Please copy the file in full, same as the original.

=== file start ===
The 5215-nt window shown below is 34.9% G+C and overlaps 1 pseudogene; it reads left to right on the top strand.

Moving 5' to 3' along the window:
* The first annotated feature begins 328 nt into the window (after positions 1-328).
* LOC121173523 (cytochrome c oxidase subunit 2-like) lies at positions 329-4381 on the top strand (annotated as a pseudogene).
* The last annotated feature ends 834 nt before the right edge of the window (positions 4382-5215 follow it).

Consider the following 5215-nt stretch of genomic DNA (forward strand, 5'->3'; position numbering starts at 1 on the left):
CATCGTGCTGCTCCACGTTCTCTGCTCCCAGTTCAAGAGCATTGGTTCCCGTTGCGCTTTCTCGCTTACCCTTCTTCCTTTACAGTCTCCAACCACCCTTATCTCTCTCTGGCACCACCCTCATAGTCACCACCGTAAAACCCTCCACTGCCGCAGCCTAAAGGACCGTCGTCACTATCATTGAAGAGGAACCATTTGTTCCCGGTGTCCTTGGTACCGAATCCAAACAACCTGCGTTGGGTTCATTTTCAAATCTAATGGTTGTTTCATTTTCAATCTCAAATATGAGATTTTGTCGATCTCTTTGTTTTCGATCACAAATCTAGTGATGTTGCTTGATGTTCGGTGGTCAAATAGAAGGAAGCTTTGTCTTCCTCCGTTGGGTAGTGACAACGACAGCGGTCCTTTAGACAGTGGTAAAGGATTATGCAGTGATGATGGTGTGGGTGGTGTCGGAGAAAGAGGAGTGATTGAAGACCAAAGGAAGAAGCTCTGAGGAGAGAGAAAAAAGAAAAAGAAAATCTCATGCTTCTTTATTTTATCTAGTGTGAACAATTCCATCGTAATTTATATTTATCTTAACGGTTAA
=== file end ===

The 5215-nt window shown below is 34.9% G+C and overlaps 1 pseudogene; it reads left to right on the top strand.

Moving 5' to 3' along the window:
* The first annotated feature begins 328 nt into the window (after positions 1-328).
* LOC121173523 (cytochrome c oxidase subunit 2-like) lies at positions 329-4381 on the top strand (annotated as a pseudogene).
* The last annotated feature ends 834 nt before the right edge of the window (positions 4382-5215 follow it).

Consider the following 5215-nt stretch of genomic DNA (forward strand, 5'->3'; position numbering starts at 1 on the left):
CATCGTGCTGCTCCACGTTCTCTGCTCCCAGTTCAAGAGCATTGGTTCCCGTTGCGCTTTCTCGCTTACCCTTCTTCCTTTACAGTCTCCAACCACCCTTATCTCTCTCTGGCACCACCCTCATAGTCACCACCGTAAAACCCTCCACTGCCGCAGCCTAAAGGACCGTCGTCACTATCATTGAAGAGGAACCATTTGTTCCCGGTGTCCTTGGTACCGAATCCAAACAACCTGCGTTGGGTTCATTTTCAAATCTAATGGTTGTTTCATTTTCAATCTCAAATATGAGATTTTGTCGATCTCTTTGTTTTCGATCACAAATCTAGTGATGTTGCTTGATGTTCGGTGGTCAAATAGAAGGAAGCTTTGTCTTCCTCCGTTGGGTAGTGACAACGACAGCGGTCCTTTAGACAGTGGTAAAGGATTATGCAGTGATGATGGTGTGGGTGGTGTCGGAGAAAGAGGAGTGATTGAAGACCAAAGGAAGAAGCTCTGAGGAGAGAGAAAAAAGAAAAAGAAAATCTCATGCTTCTTTATTTTATCTAGTGTGAACAATTCCATCGTAATTTATATTTATCTTAACGGTTAA